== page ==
On Friday, I received a message from the brother of one of my clients. My former client had suddenly passed away on Christmas Day.
His cause of death was not immediately known. In my mind, it was caused by a broken heart.
I represented Brooke about 10 years ago, but his story stays with me.
I met Brooke after the death of his wife.
She had been driving home from the store after picking up candles so that she and Brooke could share a special dinner together on Friday night. A semi-truck trailer came loose and crashed into her small pick-up truck. That crash was so needless, and could have been easily prevented with some reasonable care.
When Brooke came home that night, there was a note on his door asking him to call the police.
They told him that his wife was at Harborview Medical Center, and not likely to survive. He raced to her side, and held her as she left this world.
In my first meeting with Brooke, it was painfully clear that he had lost the one person he most loved. They had no kids, but they had each other, and together lived a simple life.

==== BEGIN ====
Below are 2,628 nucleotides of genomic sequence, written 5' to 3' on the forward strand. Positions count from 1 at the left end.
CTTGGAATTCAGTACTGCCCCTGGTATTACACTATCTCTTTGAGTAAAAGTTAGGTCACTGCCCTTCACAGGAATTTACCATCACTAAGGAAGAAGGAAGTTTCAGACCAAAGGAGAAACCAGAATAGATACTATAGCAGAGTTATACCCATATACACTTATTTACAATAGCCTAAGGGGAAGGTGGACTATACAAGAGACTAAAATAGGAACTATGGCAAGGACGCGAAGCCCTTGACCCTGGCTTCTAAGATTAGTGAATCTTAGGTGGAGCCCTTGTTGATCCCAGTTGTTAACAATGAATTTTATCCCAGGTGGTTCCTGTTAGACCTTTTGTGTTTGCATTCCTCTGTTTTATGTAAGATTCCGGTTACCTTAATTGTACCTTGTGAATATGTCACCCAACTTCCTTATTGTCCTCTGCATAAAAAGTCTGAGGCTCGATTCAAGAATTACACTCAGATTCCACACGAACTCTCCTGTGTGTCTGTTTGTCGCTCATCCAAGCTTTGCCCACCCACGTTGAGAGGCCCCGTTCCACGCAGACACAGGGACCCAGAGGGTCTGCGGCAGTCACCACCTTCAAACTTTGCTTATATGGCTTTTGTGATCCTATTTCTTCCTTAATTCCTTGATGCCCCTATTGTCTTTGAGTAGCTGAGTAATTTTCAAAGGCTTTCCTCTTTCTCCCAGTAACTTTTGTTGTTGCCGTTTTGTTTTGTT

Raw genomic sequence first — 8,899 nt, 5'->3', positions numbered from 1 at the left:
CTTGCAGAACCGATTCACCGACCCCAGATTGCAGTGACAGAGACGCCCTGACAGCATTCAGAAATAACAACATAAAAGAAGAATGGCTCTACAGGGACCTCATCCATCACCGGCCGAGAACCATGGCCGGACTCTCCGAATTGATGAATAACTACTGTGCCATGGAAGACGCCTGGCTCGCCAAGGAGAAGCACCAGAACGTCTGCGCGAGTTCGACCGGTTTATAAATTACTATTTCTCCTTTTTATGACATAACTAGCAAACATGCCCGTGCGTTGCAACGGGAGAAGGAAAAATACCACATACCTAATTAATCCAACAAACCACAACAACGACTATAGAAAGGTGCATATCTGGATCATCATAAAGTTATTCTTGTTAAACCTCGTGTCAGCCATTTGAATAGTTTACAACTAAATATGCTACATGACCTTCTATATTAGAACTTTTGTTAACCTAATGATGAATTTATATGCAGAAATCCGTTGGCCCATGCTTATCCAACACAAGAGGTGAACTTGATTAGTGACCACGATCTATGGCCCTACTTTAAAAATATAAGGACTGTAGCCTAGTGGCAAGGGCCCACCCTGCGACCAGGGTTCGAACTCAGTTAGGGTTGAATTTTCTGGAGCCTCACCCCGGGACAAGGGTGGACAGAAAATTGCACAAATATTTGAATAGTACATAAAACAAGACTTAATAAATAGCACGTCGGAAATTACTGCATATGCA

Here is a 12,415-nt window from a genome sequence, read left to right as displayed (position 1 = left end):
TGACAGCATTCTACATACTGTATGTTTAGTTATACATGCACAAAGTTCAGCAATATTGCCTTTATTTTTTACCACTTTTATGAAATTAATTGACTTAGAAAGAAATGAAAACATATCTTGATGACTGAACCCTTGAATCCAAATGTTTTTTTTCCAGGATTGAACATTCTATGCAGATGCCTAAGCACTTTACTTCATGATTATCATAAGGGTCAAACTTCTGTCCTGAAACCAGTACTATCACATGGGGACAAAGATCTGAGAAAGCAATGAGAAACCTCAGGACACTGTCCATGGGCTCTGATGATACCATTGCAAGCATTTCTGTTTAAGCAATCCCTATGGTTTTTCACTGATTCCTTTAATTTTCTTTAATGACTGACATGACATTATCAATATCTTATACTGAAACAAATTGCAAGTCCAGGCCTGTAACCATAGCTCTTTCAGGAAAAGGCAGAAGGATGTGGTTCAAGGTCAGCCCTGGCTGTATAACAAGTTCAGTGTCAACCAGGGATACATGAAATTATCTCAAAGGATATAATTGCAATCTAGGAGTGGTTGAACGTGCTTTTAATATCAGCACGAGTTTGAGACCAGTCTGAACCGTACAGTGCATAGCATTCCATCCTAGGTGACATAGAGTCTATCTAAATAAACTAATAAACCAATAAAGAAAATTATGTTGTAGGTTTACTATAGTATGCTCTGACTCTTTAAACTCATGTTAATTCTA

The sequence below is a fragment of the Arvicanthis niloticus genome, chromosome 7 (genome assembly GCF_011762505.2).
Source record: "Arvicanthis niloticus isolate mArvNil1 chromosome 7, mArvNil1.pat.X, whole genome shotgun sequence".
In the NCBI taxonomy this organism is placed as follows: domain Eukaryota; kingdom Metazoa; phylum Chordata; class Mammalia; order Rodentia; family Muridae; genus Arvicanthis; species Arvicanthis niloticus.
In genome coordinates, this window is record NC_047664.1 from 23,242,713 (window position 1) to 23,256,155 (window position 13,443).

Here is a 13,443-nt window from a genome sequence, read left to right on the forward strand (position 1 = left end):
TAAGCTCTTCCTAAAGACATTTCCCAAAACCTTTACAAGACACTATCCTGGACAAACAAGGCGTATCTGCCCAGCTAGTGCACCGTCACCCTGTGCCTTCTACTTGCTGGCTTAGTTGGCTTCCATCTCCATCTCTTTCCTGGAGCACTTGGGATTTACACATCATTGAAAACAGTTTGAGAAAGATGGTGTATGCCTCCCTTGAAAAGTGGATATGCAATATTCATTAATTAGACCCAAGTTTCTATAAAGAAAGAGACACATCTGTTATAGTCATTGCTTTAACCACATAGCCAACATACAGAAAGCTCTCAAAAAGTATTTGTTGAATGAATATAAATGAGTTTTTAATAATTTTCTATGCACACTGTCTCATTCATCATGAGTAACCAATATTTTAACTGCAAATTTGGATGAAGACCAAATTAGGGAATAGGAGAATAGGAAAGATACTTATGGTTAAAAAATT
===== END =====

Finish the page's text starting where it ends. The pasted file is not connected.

I have seen people in tremendous pain, but Brooke’s pain was raw and palpable, at the highest level of suffering. As he left our meeting, putting one foot in front of the other was a struggle for him.
We worked hard to obtain justice for him. After a long fight, several court motions, appeals and argument in front of the Washington State Supreme Court, we were victorious.
Death vs. the limits of the law
But what we could accomplish for Brooke was only a legal victory. No one could give Brooke what he wanted most—the return of his soul mate, the reason he loved life.
As I thought about Brooke over the past few days, I realize that as a lawyer representing and helping people, I have great limitations.
I can seek justice, obtain accountability and savor victory. I cannot do the one thing that my clients really want: change a tragedy that destroys the lives of those who are left behind.
Our legal representation was successful. We obtained the maximum dollar recovery available. But it wasn’t, and could never be, enough. No lawyer, no judge, and no jury can undo a death. We just do the best we can, with the tools that we have.
I am proud of my work on behalf of the people who call me and come to me for help. I also feel pain and sorrow for the limits of what I can do after a death.
My heart goes out to Brooke and the person he lost so many years ago, Leanne.
May they both now rest in peace.